(page 2 of 2)
The scene Z is most remembered for in this play is the one in which he transformed into a rhinoceros. Ionesco had envisioned the transformation happening behind a curtain, and the actor bursting through with a rhino mask. But Z could perform the most astonishing physical feats — whether reducing Johnny Carson to hysterics by placing a proffered cigarette on his brow and somehow getting it to roll all around his face until it fell into his mouth like a pinball machine, or doing a Dada-like imitation of a coffee percolator. And he wanted to make the frightening transformation with his face and body in full view of the audience.
Z knew rhinoceroses from personal experience. His 1961 appearance in “Rhinoceros” was his first time back on Broadway after enduring the blacklist. Virtually every book about the McCarthy “Red Scare” period includes some or all of Z’s testimony in Congress. It reads well today, but it took amazing courage to pull off that “performance.” Both laugh-out-loud hilarious and seriously grounded in Jewish ethics and the American constitution, Z’s words made a mockery of the proceedings. Unlike many of his colleagues, he refused to name names. As a result, however, he went from being one of the highest paid performers to scrambling for gigs. And he had to endure the complete unraveling and suicide of his good friend Philip Loeb, who at the time had been crashing on the sofa in the apartment Z rented from Irving Berlin. Loeb had been fired from his starring role in “The Goldbergs,” the highest-rated TV show of the time, and was unable to find other work.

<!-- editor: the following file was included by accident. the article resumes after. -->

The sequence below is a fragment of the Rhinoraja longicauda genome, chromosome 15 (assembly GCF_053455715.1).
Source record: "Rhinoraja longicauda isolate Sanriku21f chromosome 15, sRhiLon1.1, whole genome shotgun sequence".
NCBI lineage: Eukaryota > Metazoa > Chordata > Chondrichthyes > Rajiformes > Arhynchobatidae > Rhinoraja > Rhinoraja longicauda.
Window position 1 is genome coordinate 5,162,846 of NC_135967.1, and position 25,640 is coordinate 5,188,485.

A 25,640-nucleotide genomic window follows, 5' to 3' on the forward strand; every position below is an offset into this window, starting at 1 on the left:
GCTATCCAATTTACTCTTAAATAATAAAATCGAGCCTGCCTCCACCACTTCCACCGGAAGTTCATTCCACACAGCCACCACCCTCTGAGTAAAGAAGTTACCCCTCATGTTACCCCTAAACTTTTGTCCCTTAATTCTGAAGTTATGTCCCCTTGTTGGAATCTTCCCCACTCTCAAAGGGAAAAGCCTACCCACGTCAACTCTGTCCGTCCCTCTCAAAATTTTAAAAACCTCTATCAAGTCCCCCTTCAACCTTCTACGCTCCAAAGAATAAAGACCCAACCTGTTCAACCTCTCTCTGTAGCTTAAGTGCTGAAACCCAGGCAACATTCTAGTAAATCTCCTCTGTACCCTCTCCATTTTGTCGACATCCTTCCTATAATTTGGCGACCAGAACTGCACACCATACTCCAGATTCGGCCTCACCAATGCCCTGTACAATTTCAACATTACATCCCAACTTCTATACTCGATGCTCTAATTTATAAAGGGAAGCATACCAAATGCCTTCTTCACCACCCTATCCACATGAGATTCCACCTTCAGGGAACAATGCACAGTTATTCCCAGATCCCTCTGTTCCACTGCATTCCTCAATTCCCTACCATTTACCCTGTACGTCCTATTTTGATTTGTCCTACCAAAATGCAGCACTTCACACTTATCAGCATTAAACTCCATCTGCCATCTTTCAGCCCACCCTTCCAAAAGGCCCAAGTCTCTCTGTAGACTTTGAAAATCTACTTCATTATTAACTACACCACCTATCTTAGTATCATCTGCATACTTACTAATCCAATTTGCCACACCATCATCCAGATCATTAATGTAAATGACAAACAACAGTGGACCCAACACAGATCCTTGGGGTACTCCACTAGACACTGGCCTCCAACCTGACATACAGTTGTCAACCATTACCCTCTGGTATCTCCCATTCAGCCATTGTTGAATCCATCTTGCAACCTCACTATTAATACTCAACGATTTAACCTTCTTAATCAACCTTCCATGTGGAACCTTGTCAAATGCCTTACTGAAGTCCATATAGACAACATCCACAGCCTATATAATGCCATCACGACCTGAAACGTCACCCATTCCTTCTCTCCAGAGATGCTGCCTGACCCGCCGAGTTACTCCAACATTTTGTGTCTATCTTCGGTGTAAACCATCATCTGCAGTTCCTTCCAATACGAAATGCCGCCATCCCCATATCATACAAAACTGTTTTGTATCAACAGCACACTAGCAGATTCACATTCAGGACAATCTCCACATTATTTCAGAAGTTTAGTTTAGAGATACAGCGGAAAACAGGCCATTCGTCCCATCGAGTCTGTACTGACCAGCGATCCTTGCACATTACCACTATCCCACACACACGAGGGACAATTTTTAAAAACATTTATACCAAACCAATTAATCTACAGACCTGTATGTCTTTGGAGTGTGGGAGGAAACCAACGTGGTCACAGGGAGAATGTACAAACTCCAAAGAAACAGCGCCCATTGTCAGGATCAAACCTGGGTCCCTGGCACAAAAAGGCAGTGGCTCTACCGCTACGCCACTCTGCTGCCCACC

Zero brought the full tragic weight of his McCarthy experiences to the play, which shocked even the playwright. In the play, the lunatic assaults on reason and humanity by the ever-growing stampede of rhinoceroses take on a frightening immediacy — which will remind the audience of any number of current events by asking the enduring question: How can the individual maintain his humanity when everyone seems to be conspiring to make doing so seem wrong?
Raphael Mostel is a New York City–based composer, writer and lecturer. He frequently writes on the arts for the Forward.